- 0 Comments
- Last updated: 26/09/2021
Derya is another Turkish shotgun maker that is making a name for itself here in the UK. They are especially noted for their semiautomatic designs, primarily tactical style for practical shotgun shooting. However, today, RUAG Ammotec UK is importing a broader spectrum of their product line to incorporate sporting and clay usage.
The new Derya Meriva, 12-gauge, over and under shotgun is steelproofed and comes with multichokes, 30” barrels and some lovely walnut furniture, so I have to say at £650, what’s not to like?
This new shotgun would not only suit a beginner on a budget but also a seasoned shooter who wants a cheaper gun for general use, so their prized shotgun stays in the cupboard and doesn’t get scratched! Having said that, the overall finish in satin black and the walnut woodwork gives the Meriva a very elegant and subtle look that I like.
When first looking at the gun, what instantly grabs you is the nice walnut stock with a simplistic design. It makes a big difference to the overall feel and for the price, puts other more mainstream shotguns to shame. This should come as no surprise as it is a Turkish gun and even the value for money guns seem to wear better than your average walnut stocks.
The shotgun’s furniture shows a semi-sheen oil finish, which is both practical and long-lasting for field usage, plus it is easily reapplied or enhanced. We actually found ourselves testing the gun out in torrential downpours as well as searing heat and the Meriva just shrugged it all off.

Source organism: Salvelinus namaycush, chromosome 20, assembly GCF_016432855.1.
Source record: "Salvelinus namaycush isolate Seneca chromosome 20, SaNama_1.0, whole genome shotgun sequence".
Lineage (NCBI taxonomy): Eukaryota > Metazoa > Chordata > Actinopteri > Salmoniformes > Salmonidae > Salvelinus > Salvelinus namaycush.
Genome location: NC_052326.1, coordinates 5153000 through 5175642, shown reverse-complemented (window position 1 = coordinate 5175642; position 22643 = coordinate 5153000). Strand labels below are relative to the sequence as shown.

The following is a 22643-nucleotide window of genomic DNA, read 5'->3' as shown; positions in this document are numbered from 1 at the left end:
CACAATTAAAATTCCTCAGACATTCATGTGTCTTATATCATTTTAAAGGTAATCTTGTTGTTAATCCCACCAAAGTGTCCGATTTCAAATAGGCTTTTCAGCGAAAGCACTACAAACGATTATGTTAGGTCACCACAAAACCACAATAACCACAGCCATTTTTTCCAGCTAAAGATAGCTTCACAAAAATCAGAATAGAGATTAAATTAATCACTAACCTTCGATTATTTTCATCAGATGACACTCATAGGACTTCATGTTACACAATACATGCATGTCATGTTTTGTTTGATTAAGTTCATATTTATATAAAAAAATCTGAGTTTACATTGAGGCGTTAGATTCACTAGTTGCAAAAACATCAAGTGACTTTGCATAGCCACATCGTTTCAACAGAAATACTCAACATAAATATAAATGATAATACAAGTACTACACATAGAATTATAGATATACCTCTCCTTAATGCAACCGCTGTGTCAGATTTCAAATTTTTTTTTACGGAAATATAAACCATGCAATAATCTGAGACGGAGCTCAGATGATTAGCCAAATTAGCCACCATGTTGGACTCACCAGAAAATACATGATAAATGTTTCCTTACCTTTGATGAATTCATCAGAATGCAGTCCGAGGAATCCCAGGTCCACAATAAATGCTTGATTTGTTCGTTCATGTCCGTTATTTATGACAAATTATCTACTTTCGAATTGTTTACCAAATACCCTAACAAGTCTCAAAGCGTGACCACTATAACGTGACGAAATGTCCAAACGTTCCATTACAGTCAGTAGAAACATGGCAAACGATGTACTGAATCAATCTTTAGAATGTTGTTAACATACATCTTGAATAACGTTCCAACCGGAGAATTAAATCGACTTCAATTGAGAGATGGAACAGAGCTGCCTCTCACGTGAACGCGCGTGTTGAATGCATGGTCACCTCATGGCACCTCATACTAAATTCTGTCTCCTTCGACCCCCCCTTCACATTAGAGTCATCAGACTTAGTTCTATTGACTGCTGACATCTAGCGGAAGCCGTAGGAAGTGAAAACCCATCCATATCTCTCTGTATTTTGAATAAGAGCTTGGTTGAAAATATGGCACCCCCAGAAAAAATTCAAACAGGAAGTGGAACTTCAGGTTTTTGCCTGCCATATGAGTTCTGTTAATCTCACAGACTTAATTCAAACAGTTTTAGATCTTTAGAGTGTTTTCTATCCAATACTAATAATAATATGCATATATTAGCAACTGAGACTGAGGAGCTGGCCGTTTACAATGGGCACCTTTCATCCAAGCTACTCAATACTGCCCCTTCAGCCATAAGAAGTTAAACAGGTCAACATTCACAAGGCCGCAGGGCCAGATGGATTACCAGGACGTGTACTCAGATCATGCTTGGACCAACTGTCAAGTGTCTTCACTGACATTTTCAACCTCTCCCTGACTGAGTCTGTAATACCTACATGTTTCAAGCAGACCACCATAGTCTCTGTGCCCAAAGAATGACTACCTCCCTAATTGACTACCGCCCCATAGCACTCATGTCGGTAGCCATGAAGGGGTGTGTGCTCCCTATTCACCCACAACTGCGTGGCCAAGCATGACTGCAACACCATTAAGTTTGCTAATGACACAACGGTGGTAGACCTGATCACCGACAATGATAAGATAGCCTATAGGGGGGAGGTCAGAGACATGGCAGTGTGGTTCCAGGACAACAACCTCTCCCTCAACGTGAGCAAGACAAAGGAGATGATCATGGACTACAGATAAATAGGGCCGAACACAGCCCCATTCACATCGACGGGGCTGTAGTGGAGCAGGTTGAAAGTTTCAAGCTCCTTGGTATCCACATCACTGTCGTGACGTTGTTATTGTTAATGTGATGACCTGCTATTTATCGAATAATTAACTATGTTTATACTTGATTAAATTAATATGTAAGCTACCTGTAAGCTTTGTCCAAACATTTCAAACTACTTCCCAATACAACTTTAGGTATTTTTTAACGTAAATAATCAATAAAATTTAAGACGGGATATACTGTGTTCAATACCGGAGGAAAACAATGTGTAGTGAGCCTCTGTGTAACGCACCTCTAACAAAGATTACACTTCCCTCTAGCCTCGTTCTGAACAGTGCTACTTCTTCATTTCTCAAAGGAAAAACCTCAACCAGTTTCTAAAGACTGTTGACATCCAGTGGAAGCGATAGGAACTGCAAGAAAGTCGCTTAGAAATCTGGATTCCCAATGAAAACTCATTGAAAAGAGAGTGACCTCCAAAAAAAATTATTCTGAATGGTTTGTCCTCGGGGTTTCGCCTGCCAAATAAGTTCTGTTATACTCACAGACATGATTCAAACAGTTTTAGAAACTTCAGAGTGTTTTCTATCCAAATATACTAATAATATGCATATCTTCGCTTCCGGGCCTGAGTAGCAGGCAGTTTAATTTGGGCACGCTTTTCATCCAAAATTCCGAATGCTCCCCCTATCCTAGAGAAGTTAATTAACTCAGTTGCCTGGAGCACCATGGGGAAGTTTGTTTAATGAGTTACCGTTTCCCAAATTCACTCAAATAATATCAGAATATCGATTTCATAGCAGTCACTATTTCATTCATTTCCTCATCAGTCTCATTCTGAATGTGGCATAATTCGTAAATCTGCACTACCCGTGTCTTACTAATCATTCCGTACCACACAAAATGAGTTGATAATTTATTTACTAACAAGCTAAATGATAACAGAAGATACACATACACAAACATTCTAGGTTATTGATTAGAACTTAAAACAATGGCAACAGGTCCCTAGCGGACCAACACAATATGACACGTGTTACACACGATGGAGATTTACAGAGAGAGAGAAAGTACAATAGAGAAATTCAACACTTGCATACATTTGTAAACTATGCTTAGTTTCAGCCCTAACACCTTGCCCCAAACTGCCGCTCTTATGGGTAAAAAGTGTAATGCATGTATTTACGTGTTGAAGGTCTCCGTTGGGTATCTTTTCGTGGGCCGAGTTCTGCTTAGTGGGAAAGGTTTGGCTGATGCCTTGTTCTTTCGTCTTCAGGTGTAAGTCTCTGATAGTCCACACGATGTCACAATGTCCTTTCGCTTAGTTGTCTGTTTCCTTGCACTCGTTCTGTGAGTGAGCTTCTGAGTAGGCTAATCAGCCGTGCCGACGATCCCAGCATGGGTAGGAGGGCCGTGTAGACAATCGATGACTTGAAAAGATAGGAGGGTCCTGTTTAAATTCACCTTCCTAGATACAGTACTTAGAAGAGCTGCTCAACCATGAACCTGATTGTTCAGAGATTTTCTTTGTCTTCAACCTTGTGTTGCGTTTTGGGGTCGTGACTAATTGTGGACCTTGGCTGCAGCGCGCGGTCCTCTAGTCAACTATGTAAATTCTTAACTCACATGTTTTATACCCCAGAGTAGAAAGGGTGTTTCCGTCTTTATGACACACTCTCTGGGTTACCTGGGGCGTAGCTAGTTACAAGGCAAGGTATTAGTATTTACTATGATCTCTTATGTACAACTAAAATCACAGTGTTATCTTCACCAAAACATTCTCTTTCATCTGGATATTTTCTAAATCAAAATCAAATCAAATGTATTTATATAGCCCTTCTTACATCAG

The actual walnut is a lovely deep, dark colour with some very nice figuring to the buttstock section and similar corresponding figuring to the forend too, plus they both match each other nicely. With an all-black gun, the contrast is very pleasing and it looks smart and elegant, being a rifleman, I much prefer this look to a brightly polished action anyway.
The comb is a good height and complements the rib height, so a natural hold and sightline are observed. The small amount of right-hand cast allows a pure hold and again a view right down the centre of the rib. The butt sports a shallow, rubber recoil pad and the top section is black plastic, so you can mount the Meriva quickly, without it snagging on clothing.
The length of pull (LOP) is a sensible 14.75”, which is a good allround length and feels just right. Some cheaper guns seem to be supplied with a short LOP and I guess aimed at younger shots, so here the Meriva wins.